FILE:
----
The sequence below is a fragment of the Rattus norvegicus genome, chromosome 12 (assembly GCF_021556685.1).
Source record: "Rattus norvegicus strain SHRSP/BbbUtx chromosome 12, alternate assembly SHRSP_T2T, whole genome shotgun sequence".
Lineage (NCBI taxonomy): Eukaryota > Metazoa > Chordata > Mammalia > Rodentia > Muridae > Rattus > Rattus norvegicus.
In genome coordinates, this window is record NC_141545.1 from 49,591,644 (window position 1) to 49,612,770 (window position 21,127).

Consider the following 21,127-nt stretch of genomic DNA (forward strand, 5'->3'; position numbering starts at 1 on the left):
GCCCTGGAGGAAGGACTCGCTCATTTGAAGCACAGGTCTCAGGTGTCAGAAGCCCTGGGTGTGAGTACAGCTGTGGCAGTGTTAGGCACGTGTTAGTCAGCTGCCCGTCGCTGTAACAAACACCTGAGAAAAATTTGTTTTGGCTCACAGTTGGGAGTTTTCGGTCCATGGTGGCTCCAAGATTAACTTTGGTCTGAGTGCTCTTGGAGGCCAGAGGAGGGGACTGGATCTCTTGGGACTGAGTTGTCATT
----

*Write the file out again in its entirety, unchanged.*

The sequence below is a fragment of the Rattus norvegicus genome, chromosome 12 (assembly GCF_021556685.1).
Source record: "Rattus norvegicus strain SHRSP/BbbUtx chromosome 12, alternate assembly SHRSP_T2T, whole genome shotgun sequence".
Lineage (NCBI taxonomy): Eukaryota > Metazoa > Chordata > Mammalia > Rodentia > Muridae > Rattus > Rattus norvegicus.
In genome coordinates, this window is record NC_141545.1 from 49,591,644 (window position 1) to 49,612,770 (window position 21,127).

Consider the following 21,127-nt stretch of genomic DNA (forward strand, 5'->3'; position numbering starts at 1 on the left):
GCCCTGGAGGAAGGACTCGCTCATTTGAAGCACAGGTCTCAGGTGTCAGAAGCCCTGGGTGTGAGTACAGCTGTGGCAGTGTTAGGCACGTGTTAGTCAGCTGCCCGTCGCTGTAACAAACACCTGAGAAAAATTTGTTTTGGCTCACAGTTGGGAGTTTTCGGTCCATGGTGGCTCCAAGATTAACTTTGGTCTGAGTGCTCTTGGAGGCCAGAGGAGGGGACTGGATCTCTTGGGACTGAGTTGTCATT